People often believe the overwhelming feelings of sadness and unhappiness that they experience while going through the divorce process are the result of mourning the loss of their spouse and the life they had once shared together. It is not uncommon that we recreate and distort our memories, subconsciously filtering our recollection of events through rose-colored glasses while completely dismissing the negative memories.
Although no two divorces are the same, the breakdown of any marriage is rarely, if ever caused by one single event, followed by an immediate filing for divorce from one or both spouses. The path that leads people to divorce is usually a long, sad and lonely one and as creatures of habit we gradually adapt to accepting whatever life we find ourselves in instead of looking for a happier and more satisfying life. Unfortunately, sometimes the path to living a satisfying and happy life can only happen by confronting the sharp pain of ending a chapter in your life in preparation for a new beginning. Just like ripping off a band-aid, it hurts in the beginning – a lot– and then one day it doesn’t. You soon find that you are able to look forward and not back, replacing the sad and lonely days that you thought you missed, with happy and fulfilling ones.
“Holding onto anger is like drinking poison and expecting the other person to die.” Gautama Buddha
Experienced divorce attorneys know what holding onto anger looks like from the eyes of a betrayed spouse. The betrayed spend emotional energy defying, resisting, delaying and even punishing their betrayers. Despite the warnings and guidance of their attorneys, the betrayed are on their own emotional journeys while their attorneys follow at a close distance with a broom and dustpan to manage the mess. Volatile emails and text messages between spouses escalate. Sometimes the spouses enlist the children for support. Excessive spending on legal fees and other expenses increase. These are the most common ways the betrayed will attempt to punish their exes and the most damaging to them both emotionally and financially. Sometimes an apology soothes the anger, and on other occasions it is a disappointing exercise.
The betrayer is no better. Instead of contrition, the betrayer is emboldened by the new relationship, encouraged to fight back, inflames the conflict by introducing the children to the new relationship, or becoming less available to them, and retaliates with financial withholding and communication black-outs.
How can these reactions be managed? Here are our top 3 “Helpful” techniques:
Take Care of You First – Find a therapist to acknowledge and redirect emotional reactions; make time for yourself; exercise; meditation; a healthier lifestyle.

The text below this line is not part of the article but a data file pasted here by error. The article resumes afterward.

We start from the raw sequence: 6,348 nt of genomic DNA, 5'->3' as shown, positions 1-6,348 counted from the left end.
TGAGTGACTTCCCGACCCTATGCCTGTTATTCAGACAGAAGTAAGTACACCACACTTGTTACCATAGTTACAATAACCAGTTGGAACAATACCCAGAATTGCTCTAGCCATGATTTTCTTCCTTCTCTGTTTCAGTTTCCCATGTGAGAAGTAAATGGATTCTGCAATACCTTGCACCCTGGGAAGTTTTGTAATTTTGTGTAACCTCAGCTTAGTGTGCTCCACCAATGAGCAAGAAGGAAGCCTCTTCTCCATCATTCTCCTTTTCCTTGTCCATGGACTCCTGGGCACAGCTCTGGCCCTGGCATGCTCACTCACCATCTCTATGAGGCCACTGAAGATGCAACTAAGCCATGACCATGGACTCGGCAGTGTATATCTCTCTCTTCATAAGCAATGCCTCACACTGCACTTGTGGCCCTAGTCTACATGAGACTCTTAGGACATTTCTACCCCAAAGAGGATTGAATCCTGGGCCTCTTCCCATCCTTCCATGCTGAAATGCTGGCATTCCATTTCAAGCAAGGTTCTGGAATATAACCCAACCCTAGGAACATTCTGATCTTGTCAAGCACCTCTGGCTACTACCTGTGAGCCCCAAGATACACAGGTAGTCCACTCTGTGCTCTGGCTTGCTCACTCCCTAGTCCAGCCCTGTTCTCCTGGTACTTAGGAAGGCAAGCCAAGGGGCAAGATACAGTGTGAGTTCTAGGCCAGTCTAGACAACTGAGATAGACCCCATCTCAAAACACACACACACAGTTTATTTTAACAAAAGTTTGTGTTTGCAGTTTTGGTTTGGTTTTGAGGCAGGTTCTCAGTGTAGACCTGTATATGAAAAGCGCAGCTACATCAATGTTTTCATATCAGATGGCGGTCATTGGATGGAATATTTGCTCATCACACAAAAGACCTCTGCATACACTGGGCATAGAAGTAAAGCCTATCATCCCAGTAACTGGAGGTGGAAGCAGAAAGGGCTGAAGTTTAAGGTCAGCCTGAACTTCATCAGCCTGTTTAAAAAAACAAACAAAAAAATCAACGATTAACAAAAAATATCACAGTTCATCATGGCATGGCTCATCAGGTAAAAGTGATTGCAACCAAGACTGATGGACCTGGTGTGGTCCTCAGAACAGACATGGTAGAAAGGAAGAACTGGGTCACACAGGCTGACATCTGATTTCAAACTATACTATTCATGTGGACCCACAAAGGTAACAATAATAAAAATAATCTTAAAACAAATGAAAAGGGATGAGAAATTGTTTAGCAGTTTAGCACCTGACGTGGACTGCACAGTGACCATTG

Avoid Engaging with Your Ex – This is more difficult when children are involved but isolating yourself from their social media websites and intentional run-ins will ease your anxiety and heighten your ex’s curiosity. Take the emotion out of your interactions. Adopt new flexibility techniques and avoid being too reactive.
Keep Busy – Time heals wounds. Being busy makes your time more constructive and reduces your focus on the conflict. Forming new and building on current friendships brings new dimensions to fill in the missing pieces.
Getting divorced is one of the worst times in a person’s adult life. It can rarely be considered a positive experience. Minimizing the bad experience and keeping you healthy to live happy again is the goal.
Although not a common occurrence, a Motion to Dismiss is an available tool to a pending Complaint for Contempt or Modification. If the motion is allowed the pending complaint ends by dismissal. The motion usually involves an additional hearing, a hold in litigating the underlying complaint, and additional legal fees.
A Motion to Dismiss may be asserted as a defense for any of the following reasons under Rule 12 (b):
Lack of Jurisdiction over the subject matter;
Lack of jurisdiction over the person;
Insufficiency of process;
Insufficiency of service of process;
Failure to state a claim upon which relief can be granted;
Failure to join a party under Rule 19;
Misnomer of a party; and
Pendency of a prior action in a court of the Commonwealth.
Although all of these nine (9) defenses are theoretically available, number six (6) – Failure to state a claim upon which relief can be granted – is most commonly used. This defense forces the court to evaluate the facts claimed in the Plaintiff’s complaint and determine whether the facts, if true, would lead to the relief the Plaintiff is seeking. If so, then the Motion to Dismiss must be denied. If not, the motion is allowed and the case is over. Filing a Motion to Dismiss is an appropriate tool to throw out a frivolous case.
There are certain cases where a Motion to Dismiss will certainly fail. For instance, on a defense of laches (delay in bringing an action) for unpaid child support and/or alimony. In other words, one can file a Complaint to collect unpaid child support and/or alimony even though a long period of time has passed. Grossman & Associates, Ltd. recently defeated a Motion to Dismiss brought by an ex-husband/father who unilaterally terminated his alimony/child support obligation in 1998. The case will go on to determine how much he still owes.